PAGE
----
Tyler (Khan), a bullied 14-year-old raised by a single mother (Madekwe), is an outcast at school. He does not participate in extracurricular activities, and is not quite mentally present in class. A promising young footballer; we quickly learn that Tyler had given up on the sport he enjoyed so much, as well as friends he used to play with. When out of school, Tyler needs to look after his younger sister, Aliyah (Tabitha Milne-Price) – their mother, Toni, is always working night shifts at the hospital, where she is a cleaning lady. Tyler’s life takes a sudden turn after a young adult, Simon (Dickinson), saves him from his bullies at a local chicken shop. Good-looking, driving a nice car, always wearing fresh kicks Simon quickly wraps young Tyler around his finger, and grooms him into joining his illegal drug trafficking network. What starts off as a promise of riches, quickly turns ugly and violent for Tyler, and the boy gets in too deep too quick – to a point where his life is at stake after his mother kicks him out of their family flat.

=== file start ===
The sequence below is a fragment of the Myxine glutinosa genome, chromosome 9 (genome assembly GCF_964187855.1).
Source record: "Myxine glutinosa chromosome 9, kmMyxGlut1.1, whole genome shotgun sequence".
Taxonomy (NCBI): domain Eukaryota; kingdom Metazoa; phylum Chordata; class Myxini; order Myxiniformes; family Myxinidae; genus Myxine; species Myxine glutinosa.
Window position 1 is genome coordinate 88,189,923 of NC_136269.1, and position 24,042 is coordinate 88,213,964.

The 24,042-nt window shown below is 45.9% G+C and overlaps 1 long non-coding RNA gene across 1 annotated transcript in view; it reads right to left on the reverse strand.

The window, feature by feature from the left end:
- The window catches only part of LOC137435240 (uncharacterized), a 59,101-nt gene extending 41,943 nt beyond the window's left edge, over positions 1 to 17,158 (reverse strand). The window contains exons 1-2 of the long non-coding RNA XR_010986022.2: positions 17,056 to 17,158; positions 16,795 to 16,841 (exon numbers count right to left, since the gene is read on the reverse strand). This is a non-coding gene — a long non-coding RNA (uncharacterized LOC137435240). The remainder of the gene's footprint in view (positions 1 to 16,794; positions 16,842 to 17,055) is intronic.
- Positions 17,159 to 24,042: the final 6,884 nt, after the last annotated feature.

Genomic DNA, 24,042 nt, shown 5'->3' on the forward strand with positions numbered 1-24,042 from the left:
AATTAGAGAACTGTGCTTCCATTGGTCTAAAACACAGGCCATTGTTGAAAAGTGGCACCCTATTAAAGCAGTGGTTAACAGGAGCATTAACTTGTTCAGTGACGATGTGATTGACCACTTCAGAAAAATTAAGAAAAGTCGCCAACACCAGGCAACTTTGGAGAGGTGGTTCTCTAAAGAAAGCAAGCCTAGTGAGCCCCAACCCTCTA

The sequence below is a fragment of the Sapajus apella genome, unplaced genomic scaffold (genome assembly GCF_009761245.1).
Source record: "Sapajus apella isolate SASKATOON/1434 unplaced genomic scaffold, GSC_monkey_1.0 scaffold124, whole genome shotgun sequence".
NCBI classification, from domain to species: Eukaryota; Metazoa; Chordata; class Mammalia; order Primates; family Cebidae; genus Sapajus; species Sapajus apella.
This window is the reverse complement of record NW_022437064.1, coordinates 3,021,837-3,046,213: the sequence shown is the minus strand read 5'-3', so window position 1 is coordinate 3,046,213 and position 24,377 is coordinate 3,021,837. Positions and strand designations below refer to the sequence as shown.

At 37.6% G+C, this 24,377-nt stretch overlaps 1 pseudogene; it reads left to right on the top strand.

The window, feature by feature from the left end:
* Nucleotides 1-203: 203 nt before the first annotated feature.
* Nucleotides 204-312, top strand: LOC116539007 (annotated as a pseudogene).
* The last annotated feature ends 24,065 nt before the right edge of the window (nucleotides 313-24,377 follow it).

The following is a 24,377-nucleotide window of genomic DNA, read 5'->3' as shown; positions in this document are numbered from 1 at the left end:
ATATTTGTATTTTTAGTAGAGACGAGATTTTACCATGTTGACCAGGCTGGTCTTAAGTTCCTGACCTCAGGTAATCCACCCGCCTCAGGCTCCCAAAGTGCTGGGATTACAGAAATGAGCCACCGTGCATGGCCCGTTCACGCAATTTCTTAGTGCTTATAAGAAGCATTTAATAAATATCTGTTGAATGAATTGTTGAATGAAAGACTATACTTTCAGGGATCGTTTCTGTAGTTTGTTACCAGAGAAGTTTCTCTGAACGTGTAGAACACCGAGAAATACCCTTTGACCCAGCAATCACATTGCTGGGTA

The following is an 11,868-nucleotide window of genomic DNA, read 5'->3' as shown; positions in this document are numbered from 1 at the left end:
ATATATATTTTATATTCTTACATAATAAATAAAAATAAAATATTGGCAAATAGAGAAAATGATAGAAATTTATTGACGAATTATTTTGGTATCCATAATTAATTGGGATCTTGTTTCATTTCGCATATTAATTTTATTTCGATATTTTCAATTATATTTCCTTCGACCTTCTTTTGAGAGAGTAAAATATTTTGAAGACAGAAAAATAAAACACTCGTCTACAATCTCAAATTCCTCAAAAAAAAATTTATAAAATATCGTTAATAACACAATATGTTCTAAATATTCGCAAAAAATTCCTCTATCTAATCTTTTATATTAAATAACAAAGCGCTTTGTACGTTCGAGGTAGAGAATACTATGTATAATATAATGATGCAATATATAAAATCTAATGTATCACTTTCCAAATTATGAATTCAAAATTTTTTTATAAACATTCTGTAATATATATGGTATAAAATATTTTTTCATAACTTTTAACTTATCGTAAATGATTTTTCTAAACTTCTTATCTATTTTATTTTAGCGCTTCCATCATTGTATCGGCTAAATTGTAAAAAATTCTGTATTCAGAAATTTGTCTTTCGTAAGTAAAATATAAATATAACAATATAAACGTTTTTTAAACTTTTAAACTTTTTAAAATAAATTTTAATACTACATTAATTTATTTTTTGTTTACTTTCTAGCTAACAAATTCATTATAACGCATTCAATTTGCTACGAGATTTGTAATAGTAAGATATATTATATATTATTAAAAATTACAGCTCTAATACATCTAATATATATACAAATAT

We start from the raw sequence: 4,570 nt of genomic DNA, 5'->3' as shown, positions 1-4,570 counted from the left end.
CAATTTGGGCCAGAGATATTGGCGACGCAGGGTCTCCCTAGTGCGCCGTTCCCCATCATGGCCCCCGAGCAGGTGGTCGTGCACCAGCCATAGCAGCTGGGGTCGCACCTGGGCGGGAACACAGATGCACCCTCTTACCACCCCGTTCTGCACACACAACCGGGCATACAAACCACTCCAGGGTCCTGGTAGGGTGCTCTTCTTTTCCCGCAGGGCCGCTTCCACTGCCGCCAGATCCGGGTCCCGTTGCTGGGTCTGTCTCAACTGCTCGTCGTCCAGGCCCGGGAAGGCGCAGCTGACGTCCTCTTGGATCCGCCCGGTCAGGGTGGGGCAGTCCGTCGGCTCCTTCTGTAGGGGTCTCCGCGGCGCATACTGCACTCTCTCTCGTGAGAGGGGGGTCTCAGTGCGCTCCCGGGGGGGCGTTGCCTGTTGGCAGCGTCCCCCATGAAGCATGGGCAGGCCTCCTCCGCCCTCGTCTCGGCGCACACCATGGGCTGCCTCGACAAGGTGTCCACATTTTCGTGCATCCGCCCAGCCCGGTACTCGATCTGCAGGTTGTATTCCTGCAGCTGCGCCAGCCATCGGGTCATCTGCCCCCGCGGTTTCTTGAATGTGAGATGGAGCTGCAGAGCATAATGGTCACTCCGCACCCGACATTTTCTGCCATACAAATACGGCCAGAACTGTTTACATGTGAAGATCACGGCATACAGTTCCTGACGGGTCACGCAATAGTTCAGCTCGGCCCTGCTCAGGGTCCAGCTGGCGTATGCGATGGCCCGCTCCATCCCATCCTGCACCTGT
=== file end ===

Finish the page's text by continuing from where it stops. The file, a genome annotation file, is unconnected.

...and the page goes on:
At times maybe too familiar – given British cinema’s infatuation with council estate reality and coming-of-age obstacles that vulnerable children from poor backgrounds are facing, as seen across filmographies of the revered icons like Ken Loach and Andrea Arnold – it is a pretty harsh look at the reality of how alluring the prospect of quick cash is to someone with no friends, no real guidance and no plans or hopes for the future. Certain shots in this film are so uncomfortable, so raw, that they need to be seen, we admire Blake for daring to show it all.
Check out our chat with Director/Writer Henry Blake.
‘County Lines’ can serve as an eye opener to the general public, and also as a gateway to bigger films with a wider scope for an incredibly talented and kind filmmaker who has written and directed a picture he had clearly believed in. Carried by a powerful message and a strong performances by a relatively new cast, it’s a film worth watching on big screen – a film that will make it harder to ignore the problem with child exploitation that this country has been suffering from for quite some time, as the number of knife crime in London just last year reached its all-time high.